America, in the past as an international leader, bore much of the financial responsibility for multilateral cooperation. However, with the steady withdraw of financial support and non-appearances at UN agency meetings, the US government reaffirms its value for national defense over participating in creation of international peace and security for all. In their article, “A World Free of Nuclear Weapons”, Schultz, Perry, Kissinger, and Nunn argue the US has a unique opportunity to lead the way in reversing the global reliance on nuclear weapons. Written in 2007, they suggests nuclear weapons “were essential to maintaining national security during the Cold War…but reliance on for this purpose is becoming increasingly hazardous and decreasingly ineffective.” Highlighting the words of former US Presidents Eisenhower and Kennedy, they posit a bipartisan presidential agreement since Nixon regarding the Non-Proliferation Treaty, and remind how the Reagan-Gobachev agreement turned the conversation of arms race on its head. They conclude that a world without nuclear weapons because of multilateral cooperation aligns with the moral heritage of America.
Societies often equate defense with military; however, Sharp questions whether a redefinition of the function of the military in terms of deterrence or defense, can assist in the creation and acceptance of nonviolent solutions. Defense is employed as a function of “internal domination or is used to disguise for the home population what is in fact an attack on another country.” He establishes a need for the military while suggesting reliance on the military is the international symbol of an independent state unable to recognize: the provision of massive death and destruction, the inability of others to defend themselves against the impending destruction and death, and nonmilitary forms of resistance are possible as national defense. Unfortunately, the application of negative descriptions for alternatives to war render them passive, soft, submissive, and interdependent. In other words, the characterization of war and military power is masculine, and nonviolence and cooperation is feminine.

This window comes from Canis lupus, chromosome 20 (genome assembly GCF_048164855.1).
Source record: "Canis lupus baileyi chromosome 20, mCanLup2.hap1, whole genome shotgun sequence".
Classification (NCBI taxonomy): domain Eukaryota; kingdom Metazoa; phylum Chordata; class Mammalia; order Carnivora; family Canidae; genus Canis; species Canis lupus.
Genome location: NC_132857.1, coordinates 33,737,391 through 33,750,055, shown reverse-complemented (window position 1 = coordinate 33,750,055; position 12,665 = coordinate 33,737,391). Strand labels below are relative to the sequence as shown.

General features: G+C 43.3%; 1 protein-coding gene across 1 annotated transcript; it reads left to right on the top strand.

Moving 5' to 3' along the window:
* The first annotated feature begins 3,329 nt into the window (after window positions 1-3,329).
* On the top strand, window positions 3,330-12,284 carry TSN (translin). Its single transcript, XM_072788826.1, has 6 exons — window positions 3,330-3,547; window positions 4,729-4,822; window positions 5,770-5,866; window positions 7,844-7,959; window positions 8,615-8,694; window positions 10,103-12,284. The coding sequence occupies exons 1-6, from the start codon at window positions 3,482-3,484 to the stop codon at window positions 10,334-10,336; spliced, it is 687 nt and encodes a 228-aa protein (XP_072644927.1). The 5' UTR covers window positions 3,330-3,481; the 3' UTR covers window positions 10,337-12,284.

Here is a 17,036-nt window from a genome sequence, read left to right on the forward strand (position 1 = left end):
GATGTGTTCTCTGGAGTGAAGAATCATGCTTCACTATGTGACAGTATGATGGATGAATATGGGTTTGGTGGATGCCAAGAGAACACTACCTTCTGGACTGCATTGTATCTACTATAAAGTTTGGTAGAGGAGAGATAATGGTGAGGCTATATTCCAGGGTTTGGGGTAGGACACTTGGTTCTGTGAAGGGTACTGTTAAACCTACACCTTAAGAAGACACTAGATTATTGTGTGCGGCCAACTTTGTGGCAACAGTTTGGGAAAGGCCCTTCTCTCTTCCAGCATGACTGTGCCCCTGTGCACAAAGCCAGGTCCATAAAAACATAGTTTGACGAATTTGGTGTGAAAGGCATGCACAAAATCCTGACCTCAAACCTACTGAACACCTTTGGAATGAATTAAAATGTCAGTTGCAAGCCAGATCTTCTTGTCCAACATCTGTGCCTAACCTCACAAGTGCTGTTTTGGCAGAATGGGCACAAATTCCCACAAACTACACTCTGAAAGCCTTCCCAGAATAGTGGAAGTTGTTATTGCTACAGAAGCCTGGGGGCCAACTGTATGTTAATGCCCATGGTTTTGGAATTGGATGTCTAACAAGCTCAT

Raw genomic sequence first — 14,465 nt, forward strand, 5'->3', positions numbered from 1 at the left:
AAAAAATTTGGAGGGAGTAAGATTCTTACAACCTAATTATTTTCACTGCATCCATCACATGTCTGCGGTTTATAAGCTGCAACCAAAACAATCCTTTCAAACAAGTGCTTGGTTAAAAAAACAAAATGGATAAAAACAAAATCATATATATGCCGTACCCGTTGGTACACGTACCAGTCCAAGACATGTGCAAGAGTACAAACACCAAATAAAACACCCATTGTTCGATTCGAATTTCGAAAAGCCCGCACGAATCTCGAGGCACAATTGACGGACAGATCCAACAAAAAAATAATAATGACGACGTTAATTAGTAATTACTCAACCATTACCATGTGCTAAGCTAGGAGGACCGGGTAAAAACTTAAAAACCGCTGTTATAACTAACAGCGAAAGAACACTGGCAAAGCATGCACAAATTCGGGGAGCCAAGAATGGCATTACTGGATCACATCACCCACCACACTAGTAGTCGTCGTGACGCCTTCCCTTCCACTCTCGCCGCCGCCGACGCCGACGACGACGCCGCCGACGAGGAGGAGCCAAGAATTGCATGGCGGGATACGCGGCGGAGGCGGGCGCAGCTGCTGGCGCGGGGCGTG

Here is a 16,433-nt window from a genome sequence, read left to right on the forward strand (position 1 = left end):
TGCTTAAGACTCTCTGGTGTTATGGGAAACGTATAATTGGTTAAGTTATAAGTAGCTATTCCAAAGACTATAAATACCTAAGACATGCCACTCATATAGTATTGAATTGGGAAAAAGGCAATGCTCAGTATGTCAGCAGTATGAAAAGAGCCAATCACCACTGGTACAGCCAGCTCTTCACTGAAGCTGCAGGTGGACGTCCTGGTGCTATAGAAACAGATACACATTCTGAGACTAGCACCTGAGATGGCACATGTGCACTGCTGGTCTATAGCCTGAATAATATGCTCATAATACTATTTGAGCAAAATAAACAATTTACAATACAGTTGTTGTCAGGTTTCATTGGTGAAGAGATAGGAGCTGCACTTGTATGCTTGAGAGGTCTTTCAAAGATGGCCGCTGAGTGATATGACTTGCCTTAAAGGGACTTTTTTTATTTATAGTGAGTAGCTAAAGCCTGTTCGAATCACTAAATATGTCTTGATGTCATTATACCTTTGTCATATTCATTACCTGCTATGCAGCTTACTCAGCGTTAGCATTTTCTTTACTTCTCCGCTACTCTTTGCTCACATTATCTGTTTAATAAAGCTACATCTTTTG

The unintended consequences of war heavily burden women and girls who “have responsibility and no power” due of the gendered division of labor, placing men in the public sphere and women in the private sphere. Antrobus postulates the intersectionality of the female life offers a unique perspective on the interplay of war and gender; the UN agrees. The Treaty on the Prohibition of Nuclear Weapons notes the disproportionate impact on women and girls, and indigenous people when considering the “catastrophic humanitarian consequences” of using nuclear weapons. Additionally, it reaffirms the principles of humanity as a public conscience, and recognizes the need for female participation in the peace process by supporting and strengthening the input of women as equal to men.
“Recognizing that the equal, full and effective participation of both women and men is an essential factor for the promotion and attainment of sustainable peace and security, and committed to supporting and strengthening the effective participation of women in nuclear disarmament.”
Boulding points out understanding and valuing the feminine perspective in a ‘male-dominated’ area requires men “in tune with the feminist redefinition of political goals and processes.” Collaboration can yield results, which extend beyond the short term through the identification of alternatives while working within the standardized international relations model. In short, the nature of peacemaking, peacebuilding, and peacekeeping requires an egalitarian and gender equal value based partnership stance, capable of visualizing and verbalizing the long-term ramifications of short-term solutions on global humanity, rather than one nation and her citizens.